California’s $3 billion stem cell research agency, which is facing its financial demise in a few short years, has formed a team of its directors to tackle transition planning and examine possible alternatives, including ones that would extend its life.
The first meeting of the group of directors is tentatively scheduled for Sept. 18. Jonathan Thomas, chairman of the governing board of the California Institute for Regenerative Medicine(CIRM), as the agency is formally known, said earlier this summer:
“The legislature has asked that we put together and start thinking about a transition plan, which can contemplate a variety of factors.”In response to a question last week, a spokesman for the agency, Kevin McCormack, said that a notice with more details would be posted 10 days prior to the meeting.
At a meeting in June, Thomas laid out the need for the transition team. He said all options are on the table including asking the legislature for cash or to place a measure on the ballot for more bond funding.
The agency’s only real source of money is state bonds, authorized by voters in 2004. It has roughly $600 million left. The agency has projected it will run out of cash for new awards in mid 2020, although that could vary, depending on whether it slows down the pace of awards.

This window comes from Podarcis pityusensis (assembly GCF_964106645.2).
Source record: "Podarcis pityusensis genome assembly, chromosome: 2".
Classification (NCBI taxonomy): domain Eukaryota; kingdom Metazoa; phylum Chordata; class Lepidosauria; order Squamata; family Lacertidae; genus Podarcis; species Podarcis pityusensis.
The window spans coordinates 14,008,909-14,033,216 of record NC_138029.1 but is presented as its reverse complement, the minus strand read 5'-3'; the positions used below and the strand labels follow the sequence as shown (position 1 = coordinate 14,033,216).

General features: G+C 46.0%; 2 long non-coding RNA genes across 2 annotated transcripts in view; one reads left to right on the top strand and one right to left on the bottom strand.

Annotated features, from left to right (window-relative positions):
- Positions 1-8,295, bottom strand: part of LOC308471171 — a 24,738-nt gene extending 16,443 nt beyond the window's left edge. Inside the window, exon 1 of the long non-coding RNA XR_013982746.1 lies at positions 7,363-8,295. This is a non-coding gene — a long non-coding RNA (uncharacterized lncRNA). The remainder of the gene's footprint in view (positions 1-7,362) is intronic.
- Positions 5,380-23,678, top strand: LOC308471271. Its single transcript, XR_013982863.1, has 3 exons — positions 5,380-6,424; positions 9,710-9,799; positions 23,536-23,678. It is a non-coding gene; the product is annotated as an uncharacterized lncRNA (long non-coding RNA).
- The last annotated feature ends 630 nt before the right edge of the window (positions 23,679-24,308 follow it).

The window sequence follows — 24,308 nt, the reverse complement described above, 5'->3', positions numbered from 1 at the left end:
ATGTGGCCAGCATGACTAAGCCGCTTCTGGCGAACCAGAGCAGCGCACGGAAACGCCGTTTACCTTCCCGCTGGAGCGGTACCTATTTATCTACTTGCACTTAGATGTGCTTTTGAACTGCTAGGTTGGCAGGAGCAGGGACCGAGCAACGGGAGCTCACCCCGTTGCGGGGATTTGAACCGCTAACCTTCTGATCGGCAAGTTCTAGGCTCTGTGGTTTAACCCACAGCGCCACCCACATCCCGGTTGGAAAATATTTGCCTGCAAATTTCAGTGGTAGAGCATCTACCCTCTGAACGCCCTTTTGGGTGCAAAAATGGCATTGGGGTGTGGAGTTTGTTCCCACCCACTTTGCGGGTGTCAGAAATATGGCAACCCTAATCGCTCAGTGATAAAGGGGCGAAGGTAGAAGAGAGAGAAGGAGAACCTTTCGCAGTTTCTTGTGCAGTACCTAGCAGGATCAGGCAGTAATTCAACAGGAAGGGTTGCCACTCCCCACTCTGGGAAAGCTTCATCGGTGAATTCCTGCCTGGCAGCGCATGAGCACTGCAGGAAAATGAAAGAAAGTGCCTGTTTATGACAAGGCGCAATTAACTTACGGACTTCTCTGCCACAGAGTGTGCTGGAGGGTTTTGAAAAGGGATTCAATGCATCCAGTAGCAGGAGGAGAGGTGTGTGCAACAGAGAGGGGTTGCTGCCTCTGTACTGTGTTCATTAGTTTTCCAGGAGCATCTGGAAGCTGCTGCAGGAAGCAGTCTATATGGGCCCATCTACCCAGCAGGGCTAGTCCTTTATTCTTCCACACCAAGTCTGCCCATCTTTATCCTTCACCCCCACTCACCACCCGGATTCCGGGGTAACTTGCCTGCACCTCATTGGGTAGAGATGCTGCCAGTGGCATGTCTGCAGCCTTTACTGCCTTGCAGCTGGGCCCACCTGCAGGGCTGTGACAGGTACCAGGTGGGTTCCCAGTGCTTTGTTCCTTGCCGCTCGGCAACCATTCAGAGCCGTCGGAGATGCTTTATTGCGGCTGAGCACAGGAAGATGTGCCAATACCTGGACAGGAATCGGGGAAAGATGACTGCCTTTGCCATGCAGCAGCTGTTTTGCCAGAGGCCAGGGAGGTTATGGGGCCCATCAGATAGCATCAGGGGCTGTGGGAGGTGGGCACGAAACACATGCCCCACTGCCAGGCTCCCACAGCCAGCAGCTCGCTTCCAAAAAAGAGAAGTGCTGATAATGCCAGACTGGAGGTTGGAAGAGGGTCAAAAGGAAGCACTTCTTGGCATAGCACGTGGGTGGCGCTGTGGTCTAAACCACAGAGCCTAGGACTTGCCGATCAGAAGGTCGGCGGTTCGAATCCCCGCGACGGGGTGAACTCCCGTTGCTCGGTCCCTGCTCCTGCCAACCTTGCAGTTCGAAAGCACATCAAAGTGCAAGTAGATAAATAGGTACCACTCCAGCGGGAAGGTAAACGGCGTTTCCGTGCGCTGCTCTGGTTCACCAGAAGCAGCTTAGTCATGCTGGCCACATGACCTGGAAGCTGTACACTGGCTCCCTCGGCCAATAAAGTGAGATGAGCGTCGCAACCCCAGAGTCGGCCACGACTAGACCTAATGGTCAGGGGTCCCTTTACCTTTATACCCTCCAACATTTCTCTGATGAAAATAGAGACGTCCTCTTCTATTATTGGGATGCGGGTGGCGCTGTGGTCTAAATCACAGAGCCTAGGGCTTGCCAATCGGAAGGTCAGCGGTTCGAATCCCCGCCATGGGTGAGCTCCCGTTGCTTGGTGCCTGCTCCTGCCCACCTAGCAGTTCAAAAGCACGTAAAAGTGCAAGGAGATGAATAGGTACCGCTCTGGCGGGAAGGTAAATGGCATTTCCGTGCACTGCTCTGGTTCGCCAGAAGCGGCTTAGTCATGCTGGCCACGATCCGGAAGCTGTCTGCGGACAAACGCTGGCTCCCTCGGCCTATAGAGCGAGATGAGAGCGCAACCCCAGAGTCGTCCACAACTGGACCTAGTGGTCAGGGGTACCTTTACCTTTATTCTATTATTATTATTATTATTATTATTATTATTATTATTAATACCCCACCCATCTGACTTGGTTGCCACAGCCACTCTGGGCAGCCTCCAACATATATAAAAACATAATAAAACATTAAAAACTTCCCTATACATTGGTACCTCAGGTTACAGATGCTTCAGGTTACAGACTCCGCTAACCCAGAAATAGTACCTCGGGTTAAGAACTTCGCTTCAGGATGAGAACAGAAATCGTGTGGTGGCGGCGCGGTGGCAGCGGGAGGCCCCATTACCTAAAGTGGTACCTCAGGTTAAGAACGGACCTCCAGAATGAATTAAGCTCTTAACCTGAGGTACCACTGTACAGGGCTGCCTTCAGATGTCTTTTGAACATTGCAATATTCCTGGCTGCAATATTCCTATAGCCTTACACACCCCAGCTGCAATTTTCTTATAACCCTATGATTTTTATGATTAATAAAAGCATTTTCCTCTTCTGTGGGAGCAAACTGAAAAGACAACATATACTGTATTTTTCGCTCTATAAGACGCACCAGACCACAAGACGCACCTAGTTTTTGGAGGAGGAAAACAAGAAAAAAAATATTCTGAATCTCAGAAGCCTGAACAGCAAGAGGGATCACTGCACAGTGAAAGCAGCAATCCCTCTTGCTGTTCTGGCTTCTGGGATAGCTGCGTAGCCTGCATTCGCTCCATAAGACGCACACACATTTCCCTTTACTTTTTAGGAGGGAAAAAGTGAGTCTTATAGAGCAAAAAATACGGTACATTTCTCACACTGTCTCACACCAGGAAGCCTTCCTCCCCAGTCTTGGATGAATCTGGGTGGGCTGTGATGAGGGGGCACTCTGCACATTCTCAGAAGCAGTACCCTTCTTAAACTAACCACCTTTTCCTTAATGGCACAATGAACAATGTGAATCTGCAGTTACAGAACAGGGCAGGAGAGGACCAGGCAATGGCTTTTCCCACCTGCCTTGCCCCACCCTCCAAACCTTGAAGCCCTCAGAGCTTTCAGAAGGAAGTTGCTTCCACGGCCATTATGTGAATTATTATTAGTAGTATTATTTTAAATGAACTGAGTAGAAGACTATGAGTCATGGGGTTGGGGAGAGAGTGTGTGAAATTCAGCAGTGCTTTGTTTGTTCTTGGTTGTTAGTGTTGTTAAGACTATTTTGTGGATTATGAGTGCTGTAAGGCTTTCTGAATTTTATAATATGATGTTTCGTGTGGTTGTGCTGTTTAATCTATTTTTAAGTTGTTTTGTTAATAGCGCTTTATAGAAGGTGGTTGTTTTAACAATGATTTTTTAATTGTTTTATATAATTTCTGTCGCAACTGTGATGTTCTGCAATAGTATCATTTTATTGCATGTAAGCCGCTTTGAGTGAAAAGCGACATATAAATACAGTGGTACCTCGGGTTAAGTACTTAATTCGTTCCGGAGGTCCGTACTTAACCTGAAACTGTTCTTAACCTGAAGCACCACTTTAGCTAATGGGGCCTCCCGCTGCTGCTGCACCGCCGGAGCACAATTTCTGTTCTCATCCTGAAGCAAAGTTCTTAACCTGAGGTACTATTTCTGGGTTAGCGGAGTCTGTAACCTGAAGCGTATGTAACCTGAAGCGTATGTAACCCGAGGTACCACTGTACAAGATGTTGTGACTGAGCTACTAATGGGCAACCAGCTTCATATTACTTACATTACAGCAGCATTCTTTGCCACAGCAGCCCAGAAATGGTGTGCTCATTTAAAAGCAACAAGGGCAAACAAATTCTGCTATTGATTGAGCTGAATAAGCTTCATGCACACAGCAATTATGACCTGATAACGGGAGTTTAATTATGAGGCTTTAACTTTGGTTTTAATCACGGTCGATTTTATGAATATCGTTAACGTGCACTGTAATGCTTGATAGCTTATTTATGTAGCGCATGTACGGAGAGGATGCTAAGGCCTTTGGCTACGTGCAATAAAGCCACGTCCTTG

Several directors at the board meeting in June expressed a “sense of urgency” about dealing with the fate of the agency. CIRM Director Jeff Sheehy, a member of the San Francisco board of supervisors and an HIV/AIDS patient advocate, voiced concern about the uncertain nature of the agency’s future.
Sheehy said, “It seems to me that we will be talking about a substantial scaling back of the organization in 2020….We’ve kind of created this expectation that we were going to go to 2018 and come back with new money.”
Sheehy referred to talk that a new bond initiative might be launched in 2018, a move that the board’s former chairman, Robert Klein, has publicly advanced. Sheehy said, however, that he spoke with Klein, who told him that he was now considering 2020 instead. Klein’s method would require the gathering of hundreds of thousands of valid voter signatures to place the proposal on the ballot and would bypass the legislature.
The year 2020 includes a presidential election, which has higher voter turnout and generally is considered a better time to win approval of bond measures. Presumably, the agency might be able to secure extra funding to span any financial gap or, alternatively, lower the frequency of awards to stretch out the cash.
The members of the transition group are Thomas, Sheehy, Art Torres, Steve Juelsgaard, Joe Panetta, Kristiina Vuori, Linda Malkas, Diane Winokur, Shlomo Melmed, Al Rowlettand Judy Gasson. Short bios on each of them can be found via this page.
The California Stem Cell Report will carry an item with the date and location of the September meeting when it becomes available.
Ed’s Note: David Jensen is a retired newsman who has followed the affairs of the $3 billion California stem cell agency since 2005 via his blog, the California Stem Cell Report, where this story first appeared. He has published more than 4,000 items on California stem cell matters in the past 11 years.